- Mental health is about learning and practising certain life skills, realising when to seek support, and finding the best resources for whatever health setbacks we invariably face. Nobody is born with these instincts and skills — it is teachable and learnable. One has to work towards being a healthy functional adult.
- Mental health is not a matter of ‘will power’, and the best of us will flounder at times. Ask for help — it shows maturity and strength. Sometimes it takes time to find the right mental health professionals and resources that work for us. One needs to persist.
- Illness of the mind is like any other illness. Speak up to family and friends, and don’t feel ashamed. Not everybody will empathise, but that’s okay — the telling is important, because you are standing up for yourself.
- If you know someone who is struggling with their mental health, please don’t dole out platitudes. ‘You can do it, snap out of it, get a grip on yourself, get some exercise’ – are unhelpful words for someone who is very ill. If they could get better so easily, they would have done so already. Listen, acknowledge, guide towards professional help, stay still, stay around. If you wish to walk away, do so with grace, with honesty, and restrain your judging self.
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4) Do you think this (the Student Support Centre) is a model that can be replicated in educational institutions, and what are some of the challenges and opportunities within the educational system?
Absolutely – there is no doubt in my mind that this model can and should be replicated. We invite other educational institutions to join us in supporting the mental wellbeing of students. A couple of them have already contacted us. This is a long-term commitment that will take administrators with a progressive outlook towards mental health, trained and gifted mental health professionals, access to psychiatrists, affordable (preferably free) healthcare, complete confidentiality and sustained support in a comfortable atmosphere.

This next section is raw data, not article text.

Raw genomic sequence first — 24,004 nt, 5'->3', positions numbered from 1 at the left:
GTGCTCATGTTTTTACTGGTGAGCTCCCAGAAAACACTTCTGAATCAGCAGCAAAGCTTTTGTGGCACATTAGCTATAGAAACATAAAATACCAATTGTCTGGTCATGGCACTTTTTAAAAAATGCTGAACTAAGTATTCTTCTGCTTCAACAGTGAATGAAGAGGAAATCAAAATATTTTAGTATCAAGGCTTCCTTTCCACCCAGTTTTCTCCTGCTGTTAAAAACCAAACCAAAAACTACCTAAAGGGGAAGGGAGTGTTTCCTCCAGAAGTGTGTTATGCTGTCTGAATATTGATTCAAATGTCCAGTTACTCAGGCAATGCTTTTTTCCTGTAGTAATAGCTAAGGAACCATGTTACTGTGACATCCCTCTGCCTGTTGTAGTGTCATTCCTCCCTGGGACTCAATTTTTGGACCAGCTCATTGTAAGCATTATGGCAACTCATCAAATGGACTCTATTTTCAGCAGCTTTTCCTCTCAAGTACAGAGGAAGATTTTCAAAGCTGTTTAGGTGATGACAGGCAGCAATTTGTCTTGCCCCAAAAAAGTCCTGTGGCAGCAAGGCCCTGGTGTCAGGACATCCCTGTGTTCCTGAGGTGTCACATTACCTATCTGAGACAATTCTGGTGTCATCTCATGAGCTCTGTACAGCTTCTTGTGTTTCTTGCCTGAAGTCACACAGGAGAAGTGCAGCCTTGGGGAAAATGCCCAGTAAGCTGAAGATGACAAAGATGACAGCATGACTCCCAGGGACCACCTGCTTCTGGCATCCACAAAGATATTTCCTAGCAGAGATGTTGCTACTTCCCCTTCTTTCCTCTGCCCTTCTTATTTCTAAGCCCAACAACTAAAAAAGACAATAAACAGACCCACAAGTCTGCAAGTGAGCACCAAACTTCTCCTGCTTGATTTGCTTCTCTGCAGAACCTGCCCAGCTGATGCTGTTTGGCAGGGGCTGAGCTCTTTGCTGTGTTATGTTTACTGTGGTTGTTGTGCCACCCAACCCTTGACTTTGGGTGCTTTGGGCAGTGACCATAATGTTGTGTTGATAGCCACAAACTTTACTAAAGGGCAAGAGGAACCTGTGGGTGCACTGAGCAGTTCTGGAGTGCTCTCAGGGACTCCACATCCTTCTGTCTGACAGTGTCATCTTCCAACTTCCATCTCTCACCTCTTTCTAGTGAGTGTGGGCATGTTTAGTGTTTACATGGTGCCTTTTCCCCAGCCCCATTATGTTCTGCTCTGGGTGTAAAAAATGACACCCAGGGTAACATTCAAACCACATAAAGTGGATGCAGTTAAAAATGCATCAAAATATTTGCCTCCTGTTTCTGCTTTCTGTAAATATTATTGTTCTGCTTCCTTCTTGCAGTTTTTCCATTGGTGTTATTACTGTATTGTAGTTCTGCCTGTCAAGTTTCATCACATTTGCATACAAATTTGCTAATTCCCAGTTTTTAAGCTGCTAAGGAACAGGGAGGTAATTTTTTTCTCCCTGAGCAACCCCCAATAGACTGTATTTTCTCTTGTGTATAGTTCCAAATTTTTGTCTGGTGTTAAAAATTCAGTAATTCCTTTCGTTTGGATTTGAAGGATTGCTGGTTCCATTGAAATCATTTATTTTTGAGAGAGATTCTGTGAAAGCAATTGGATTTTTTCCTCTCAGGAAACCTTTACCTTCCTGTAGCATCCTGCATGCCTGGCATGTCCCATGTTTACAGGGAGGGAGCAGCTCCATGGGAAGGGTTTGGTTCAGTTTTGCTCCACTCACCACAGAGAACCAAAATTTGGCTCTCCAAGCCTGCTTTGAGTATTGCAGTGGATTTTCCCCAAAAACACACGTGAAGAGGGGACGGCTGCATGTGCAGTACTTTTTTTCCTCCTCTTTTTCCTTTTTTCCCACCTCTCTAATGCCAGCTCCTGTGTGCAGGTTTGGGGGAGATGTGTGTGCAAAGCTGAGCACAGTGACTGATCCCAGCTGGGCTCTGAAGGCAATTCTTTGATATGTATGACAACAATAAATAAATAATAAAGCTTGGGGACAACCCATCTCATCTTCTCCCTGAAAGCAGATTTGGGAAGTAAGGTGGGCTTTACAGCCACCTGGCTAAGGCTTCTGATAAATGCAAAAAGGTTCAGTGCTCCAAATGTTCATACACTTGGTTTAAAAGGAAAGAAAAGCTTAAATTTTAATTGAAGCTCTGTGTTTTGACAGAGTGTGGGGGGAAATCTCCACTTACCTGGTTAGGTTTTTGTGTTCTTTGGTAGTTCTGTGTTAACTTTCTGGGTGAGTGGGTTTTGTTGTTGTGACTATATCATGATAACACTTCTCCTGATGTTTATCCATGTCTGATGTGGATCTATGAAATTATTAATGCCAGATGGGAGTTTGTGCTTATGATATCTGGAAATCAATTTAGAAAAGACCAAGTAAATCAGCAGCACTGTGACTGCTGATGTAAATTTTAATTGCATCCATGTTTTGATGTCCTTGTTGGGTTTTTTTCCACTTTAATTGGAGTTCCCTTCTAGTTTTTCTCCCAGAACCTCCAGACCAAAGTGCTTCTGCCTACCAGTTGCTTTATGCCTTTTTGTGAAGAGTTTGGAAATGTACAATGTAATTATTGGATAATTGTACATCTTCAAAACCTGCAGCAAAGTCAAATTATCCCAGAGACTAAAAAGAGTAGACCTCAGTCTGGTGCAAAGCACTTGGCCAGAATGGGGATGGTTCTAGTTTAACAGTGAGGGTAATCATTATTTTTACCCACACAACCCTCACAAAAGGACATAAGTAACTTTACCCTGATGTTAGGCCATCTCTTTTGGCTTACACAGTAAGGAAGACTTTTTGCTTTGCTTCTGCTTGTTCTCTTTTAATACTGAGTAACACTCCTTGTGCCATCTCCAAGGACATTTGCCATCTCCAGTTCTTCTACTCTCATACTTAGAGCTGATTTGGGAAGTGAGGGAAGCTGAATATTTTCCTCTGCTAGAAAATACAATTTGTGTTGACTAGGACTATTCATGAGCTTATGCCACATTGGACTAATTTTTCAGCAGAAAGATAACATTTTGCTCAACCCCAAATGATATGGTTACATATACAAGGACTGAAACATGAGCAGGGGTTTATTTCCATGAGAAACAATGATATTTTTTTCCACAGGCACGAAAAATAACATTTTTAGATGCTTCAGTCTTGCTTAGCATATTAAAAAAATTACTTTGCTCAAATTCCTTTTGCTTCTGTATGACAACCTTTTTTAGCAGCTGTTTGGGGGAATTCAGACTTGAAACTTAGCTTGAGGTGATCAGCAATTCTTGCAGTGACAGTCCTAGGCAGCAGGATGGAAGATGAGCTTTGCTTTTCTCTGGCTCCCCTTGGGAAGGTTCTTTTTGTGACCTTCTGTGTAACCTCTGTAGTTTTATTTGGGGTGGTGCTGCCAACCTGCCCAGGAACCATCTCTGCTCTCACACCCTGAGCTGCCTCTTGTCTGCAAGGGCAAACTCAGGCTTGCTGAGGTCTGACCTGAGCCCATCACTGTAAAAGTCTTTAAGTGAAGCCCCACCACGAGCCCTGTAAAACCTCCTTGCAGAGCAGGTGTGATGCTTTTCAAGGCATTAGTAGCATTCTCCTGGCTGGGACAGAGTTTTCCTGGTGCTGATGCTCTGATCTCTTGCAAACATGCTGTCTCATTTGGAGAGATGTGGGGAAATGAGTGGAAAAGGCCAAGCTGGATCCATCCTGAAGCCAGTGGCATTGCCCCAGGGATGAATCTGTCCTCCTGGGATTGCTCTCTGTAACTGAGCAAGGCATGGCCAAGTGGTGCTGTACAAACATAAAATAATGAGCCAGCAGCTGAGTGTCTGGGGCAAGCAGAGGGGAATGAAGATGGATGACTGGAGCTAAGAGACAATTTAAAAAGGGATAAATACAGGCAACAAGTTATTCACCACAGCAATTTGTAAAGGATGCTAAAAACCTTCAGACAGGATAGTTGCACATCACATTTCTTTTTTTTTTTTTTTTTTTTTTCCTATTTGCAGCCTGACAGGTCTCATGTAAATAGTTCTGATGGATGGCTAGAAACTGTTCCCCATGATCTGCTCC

As we know, there is a dearth of trained mental health professionals in the country, and it is vital to step away from a paternalistic or moralistic or conservative framework in how we address students — (we need) to treat them as adults, with respect and consideration. For the most part, educational authorities quickly equate mental health with academic pressures/performance, but the ground reality is much more complex than that. In addition to being made aware of this, the entire community needs to be involved in creating an empathetic atmosphere and approach to mental health. We need to be able to link emotional wellbeing with a larger environment of cultural expression, including art, music, theatre, etc. The Student Support Centre at Manipal is one step in this direction and we hope others will join us.
Dr Gayathri Prabhu is also the author of ‘If I Had to Tell It Again’ and other books. You’ll find more on her website, and more about the Manipal Student Centre here